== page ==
I Can’t Vote in Evansville City Elections, Because My Property is 3 Blocks Into the County
'You can't complain if you don't vote.' But can I complain about some of the city boundaries that exclude me from voting?
I call myself a proud resident of the city of Evansville, Indiana. But, according to the voting map, I'm technically a resident of Vanderburgh County, barely. I live on a fairly short street, and part of my neighbors are within the Evansville city limits, and the rest of us are cut off. I doubled checked this map just to make sure that I couldn't vote in the Indiana Primary Election.
The area covered in the peach color is in Vanderburgh County. Notice the odd chunk that is the city around knob Hill.
Who Can Change This Map?
I honestly don't know the answer to that question. Maybe the County Commissioners or the Mayor? This really just becomes an issue for me and anyone else living on the fringe of the city lines when we elect a new Mayor. I am genuinely interested in our government, but it's a bummer to have zero say in who leads the city. Again, I live barely into the county, and some of my neighbors are able to vote in the city elections. They even had political signs in their yards, which led me to check into this further.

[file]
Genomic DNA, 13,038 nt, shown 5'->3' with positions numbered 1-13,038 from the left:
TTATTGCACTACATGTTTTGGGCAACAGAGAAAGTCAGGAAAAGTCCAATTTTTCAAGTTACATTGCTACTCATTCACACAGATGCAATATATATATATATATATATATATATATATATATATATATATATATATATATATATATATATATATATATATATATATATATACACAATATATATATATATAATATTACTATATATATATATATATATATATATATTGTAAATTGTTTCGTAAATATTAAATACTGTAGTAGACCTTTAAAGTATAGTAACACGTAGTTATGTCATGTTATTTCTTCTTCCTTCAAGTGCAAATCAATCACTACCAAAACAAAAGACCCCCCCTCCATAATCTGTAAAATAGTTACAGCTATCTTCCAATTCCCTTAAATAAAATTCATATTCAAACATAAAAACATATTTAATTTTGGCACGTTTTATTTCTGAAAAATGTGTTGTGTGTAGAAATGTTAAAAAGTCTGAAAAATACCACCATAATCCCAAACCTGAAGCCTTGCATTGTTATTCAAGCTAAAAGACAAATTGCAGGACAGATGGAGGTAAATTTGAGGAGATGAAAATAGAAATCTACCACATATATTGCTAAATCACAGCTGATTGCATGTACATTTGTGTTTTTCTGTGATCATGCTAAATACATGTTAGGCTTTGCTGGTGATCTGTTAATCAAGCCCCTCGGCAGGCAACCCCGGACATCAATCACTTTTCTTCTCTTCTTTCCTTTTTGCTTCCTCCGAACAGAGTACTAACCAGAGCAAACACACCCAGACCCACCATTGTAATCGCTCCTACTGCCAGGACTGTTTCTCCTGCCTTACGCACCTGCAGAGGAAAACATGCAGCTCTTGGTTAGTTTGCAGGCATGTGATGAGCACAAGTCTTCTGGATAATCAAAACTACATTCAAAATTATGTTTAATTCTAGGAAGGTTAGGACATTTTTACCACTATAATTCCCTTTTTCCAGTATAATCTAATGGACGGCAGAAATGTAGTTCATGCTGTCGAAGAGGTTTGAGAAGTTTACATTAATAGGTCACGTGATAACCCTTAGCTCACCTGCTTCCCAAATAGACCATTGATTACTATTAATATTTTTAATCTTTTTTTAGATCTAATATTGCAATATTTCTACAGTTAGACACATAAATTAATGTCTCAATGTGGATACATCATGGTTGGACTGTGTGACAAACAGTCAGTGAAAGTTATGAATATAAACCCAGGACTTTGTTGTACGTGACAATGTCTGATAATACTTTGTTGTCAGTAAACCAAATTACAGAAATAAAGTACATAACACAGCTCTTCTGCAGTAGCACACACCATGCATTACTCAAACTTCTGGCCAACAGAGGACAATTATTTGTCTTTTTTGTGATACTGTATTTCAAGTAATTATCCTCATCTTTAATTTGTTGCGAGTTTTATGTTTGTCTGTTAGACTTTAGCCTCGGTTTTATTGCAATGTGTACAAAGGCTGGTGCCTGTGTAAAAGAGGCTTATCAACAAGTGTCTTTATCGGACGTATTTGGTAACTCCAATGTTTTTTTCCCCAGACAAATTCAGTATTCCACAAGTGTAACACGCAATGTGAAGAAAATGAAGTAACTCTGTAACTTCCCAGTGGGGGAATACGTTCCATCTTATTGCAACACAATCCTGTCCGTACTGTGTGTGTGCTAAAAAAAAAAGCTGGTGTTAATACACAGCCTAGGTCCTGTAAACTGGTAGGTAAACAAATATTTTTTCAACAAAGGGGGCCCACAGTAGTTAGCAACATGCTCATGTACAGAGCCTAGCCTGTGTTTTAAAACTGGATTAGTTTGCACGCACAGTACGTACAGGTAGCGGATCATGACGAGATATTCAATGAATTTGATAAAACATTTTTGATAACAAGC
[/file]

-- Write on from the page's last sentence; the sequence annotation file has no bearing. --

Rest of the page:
According to Indiana Code § 3-8-1-23, to be eligible to run for Mayor, a person must:
- Be a citizen of the United States
- Be at least 18 years old by the time of the general election
- Have been a resident of the city or town for at least one year prior to the general election
- Not have been convicted of a felony